Sunday, August 19, 2012

The Mitt and Paul Show

Mitt Romney has always struck me as a decent human being, one who
believes deeply in his God, his country and his money, not
necessarily in that order.

I also believe he is a bit of an empty suit, a robotic politician
whose only real brush with notoriety came when he inadvertently laid
the foundation for Obamacare.

He is the Republican nominee because his primary opponents were a
bunch of bungling gunslingers who couldn’t sell their slash-and-burn
vision of governance and misguided moral engineering to their own

At least Romney was smart enough to pick Congressman Paul Ryan as his
running mate, a man who also wants to slash the size of the federal
government but who, unlike a lot of Republicans, actually has a
specific plan to do it. He has read the spread sheets. He has
crunched the numbers.

How much of the Ryan plan Romney buys into remains to be seen. But at
least it just might elevate the campaign rhetoric from personal
attack mode to a real debate on how this country should manage
itself. That’s a lot to hope for but we can dream, can’t we?

For now, the pundits are putting the cart before the horse,
speculating on whether the choice of Ryan is brilliant or boneheaded.
Of course, we won’t know the answer to that until election day.

It got me to thinking, however, about who were the best and worse
vice presidential picks in history. So I mixed a bit of Internet
research with my own views and came up with a list. Take it for what
it’s worth.

Some in the best category are easy. Teddy Roosevelt, Harry Truman and
Lyndon Johnson, all thrust into the Oval Office as the result of the
death of a president, rose to the occasion.

Some are more difficult to categorize:

Dick Cheney brought a wealth of Washington experience with him when
he joined George Bush and was heavily involved in decision making.
Indeed, he became known as the “shadow president.” Unfortunately, he
was perceived as a real life Darth Vader, with some justification.
The architect of the war on Iraq, he eventually became to most
unpopular member of an unpopular administration.

Al Gore was indispensable to Bill Clinton when he arrived in
Washington. Gore knew Washington inside out, while the new President
was fresh out of Arkansas. But Gore suffered from a personality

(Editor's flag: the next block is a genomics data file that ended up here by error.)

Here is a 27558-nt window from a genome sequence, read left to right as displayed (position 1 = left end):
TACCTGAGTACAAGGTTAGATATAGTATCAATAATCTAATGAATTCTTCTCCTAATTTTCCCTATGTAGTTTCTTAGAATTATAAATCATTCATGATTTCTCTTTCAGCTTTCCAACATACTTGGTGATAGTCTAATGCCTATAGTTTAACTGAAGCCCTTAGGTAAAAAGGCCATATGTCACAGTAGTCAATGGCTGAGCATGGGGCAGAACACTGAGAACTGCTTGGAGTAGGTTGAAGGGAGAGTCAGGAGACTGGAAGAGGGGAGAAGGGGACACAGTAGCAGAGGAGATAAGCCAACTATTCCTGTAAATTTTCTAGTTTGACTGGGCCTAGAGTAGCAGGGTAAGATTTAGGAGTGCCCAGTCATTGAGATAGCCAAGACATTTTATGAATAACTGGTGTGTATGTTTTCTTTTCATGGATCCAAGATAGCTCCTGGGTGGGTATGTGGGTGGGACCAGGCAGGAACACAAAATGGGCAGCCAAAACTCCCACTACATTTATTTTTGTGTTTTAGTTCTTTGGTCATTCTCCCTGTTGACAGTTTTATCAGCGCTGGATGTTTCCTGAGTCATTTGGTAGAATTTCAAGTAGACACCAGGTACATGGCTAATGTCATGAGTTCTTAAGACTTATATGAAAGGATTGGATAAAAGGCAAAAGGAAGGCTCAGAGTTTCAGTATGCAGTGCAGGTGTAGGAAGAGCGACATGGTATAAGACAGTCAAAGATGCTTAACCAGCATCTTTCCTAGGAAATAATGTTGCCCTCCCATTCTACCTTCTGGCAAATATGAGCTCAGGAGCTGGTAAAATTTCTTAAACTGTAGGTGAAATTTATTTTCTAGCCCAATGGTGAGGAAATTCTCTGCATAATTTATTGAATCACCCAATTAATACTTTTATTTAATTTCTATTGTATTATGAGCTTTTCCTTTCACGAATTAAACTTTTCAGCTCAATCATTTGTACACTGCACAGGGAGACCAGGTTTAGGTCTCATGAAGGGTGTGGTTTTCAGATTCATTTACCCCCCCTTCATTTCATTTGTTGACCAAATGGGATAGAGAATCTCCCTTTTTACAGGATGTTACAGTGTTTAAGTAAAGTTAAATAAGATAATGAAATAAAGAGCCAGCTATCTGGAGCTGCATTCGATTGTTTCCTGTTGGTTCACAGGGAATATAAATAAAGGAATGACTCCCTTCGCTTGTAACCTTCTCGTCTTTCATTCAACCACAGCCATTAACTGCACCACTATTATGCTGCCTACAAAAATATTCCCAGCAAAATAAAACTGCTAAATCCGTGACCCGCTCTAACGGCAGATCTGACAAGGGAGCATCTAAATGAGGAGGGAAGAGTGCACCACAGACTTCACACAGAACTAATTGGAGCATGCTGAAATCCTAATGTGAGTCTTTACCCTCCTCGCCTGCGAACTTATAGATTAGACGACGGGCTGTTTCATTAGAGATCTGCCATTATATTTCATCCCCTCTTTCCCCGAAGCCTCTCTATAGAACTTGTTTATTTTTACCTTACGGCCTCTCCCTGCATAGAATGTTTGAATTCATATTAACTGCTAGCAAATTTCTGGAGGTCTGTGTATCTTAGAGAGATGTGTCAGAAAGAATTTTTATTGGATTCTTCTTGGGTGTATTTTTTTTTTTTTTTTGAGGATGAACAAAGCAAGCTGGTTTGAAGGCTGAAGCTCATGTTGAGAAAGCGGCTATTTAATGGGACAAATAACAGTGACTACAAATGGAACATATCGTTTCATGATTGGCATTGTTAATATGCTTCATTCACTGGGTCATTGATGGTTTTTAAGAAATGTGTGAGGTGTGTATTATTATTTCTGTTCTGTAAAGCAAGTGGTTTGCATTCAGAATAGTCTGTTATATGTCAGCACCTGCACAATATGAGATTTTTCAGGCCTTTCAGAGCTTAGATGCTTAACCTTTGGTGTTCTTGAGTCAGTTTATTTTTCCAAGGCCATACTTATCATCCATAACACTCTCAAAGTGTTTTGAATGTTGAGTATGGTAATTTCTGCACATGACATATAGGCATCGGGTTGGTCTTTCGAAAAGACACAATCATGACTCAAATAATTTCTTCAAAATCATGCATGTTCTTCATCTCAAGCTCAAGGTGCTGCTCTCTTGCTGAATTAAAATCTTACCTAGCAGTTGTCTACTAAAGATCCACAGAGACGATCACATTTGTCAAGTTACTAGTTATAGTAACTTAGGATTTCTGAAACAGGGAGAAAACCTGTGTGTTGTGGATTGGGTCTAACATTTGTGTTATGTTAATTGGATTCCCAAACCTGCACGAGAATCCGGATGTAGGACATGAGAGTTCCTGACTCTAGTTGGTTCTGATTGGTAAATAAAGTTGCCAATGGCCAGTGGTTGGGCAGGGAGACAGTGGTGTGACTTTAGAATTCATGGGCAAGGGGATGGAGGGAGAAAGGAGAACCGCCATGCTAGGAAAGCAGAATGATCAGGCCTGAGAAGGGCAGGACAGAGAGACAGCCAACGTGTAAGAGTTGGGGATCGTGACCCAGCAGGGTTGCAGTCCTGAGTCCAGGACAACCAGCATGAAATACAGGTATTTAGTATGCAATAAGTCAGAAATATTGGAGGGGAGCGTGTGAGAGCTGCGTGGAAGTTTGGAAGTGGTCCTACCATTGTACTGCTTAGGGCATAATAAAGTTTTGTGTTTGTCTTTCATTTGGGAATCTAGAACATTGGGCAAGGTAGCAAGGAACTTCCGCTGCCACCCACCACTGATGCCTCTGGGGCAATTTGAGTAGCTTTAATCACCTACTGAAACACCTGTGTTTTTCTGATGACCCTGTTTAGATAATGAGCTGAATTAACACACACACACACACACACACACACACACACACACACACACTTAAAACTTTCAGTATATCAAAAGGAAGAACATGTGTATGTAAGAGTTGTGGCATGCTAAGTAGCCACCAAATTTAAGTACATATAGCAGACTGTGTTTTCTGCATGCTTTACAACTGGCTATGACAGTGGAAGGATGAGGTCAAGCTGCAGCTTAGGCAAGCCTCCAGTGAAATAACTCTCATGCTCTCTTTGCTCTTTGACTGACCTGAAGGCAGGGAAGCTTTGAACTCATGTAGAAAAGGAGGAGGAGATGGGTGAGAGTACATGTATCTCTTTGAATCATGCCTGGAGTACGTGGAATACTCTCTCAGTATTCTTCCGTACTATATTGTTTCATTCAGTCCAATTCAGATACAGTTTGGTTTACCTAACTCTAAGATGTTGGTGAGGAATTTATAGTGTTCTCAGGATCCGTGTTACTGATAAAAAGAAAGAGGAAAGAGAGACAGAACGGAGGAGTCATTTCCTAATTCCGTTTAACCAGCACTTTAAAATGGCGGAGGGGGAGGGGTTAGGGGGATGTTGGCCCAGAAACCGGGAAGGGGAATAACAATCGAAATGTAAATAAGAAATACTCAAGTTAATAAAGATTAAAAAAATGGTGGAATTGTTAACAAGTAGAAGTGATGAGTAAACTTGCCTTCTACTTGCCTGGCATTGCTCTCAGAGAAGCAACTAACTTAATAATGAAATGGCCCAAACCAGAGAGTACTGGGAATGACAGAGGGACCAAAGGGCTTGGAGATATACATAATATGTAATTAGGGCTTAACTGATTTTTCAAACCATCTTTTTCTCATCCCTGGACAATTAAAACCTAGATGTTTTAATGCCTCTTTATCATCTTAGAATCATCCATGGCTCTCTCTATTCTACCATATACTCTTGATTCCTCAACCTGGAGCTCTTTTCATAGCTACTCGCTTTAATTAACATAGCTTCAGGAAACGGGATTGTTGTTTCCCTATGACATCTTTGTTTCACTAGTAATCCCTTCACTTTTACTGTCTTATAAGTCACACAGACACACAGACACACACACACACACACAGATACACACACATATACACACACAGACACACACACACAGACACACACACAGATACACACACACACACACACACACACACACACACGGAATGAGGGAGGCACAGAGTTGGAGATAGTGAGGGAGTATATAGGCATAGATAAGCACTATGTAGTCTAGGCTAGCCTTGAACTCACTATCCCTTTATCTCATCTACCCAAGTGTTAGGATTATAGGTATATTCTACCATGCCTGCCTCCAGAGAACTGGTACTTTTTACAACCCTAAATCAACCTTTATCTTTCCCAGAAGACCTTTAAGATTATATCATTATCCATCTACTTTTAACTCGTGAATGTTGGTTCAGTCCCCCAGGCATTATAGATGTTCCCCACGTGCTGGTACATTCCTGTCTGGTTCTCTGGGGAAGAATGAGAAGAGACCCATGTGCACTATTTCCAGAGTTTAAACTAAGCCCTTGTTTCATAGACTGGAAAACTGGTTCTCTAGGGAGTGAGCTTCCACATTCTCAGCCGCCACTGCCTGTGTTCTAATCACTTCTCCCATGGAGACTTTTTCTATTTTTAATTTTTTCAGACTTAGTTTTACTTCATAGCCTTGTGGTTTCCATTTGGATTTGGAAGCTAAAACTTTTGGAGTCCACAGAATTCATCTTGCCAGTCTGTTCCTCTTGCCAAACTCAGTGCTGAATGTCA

disorder --- he didn’t have one –-- and managed to lose the
presidential election to George Bush which is astounding to this day.

Richard Nixon delivered California to Eisenhower but more importantly
did the behind-the-scenes dirty work while Ike basked in the glow of
an adoring public. Nixon liked his job too well and his affinity for
dirty deeds would be his undoing.

Nominees for the worst of the lot:

Sprio Agnew. Nixon’s White House was filled with shady characters but
Agnew was the shadiest. An investigation by the U.S. Attorney for
Baltimore revealed that he had accepted $100,000 in bribes during his
tenure as Baltimore County Executive, Governor of Maryland and Vice
President of the United States. He resigned his office and pleaded no
contest and received no jail time but was disbarred and fined.

Aaron Burr. While serving under Thomas Jefferson, he killed Founding
Father Alexander Hamilton in a duel. What else do you need to know?

Thomas Eagleton. Democratic nominee George McGovern was in trouble
from the get-go running again incumbent Richard Nixon. He didn’t help
his chances by choosing Eagleton who, as it turns out, was once
treated by electro-shock therapy for depression. McGovern dumped
Eagleton, brought in Sargent Shriver and went on to win only one
state in the election. Eagleton went on to be reelected to the Senate
twice, then served as a professor of public affairs at Washington
University in St. Louis.

Sarah Palin. She was young, vibrant and attractive, just the thing
John McCain needed to revitalize his sagging campaign against Barack
Obama. Unfortunately, the governor of Alaska also possessed a
backwoods level of political sophistication, that was exploited by
the Democrats and the media. If that wasn’t bad enough, she was
criticized by McCain staffers for “going rogue” when speaking her
mind on issues. It clearly wasn’t a marriage made in heaven.

Dan Quayle: Selected by George Bush the Elder as his running mate, he
is remembered mostly for saying really stupid things. Such as
“"Republicans understand the importance of bondage between a mother
and child" and "If we don't succeed, we run the risk of failure" and
"What a waste it is to lose one's mind. Or not to have a mind is
being very wasteful. How true that is." Enough said.

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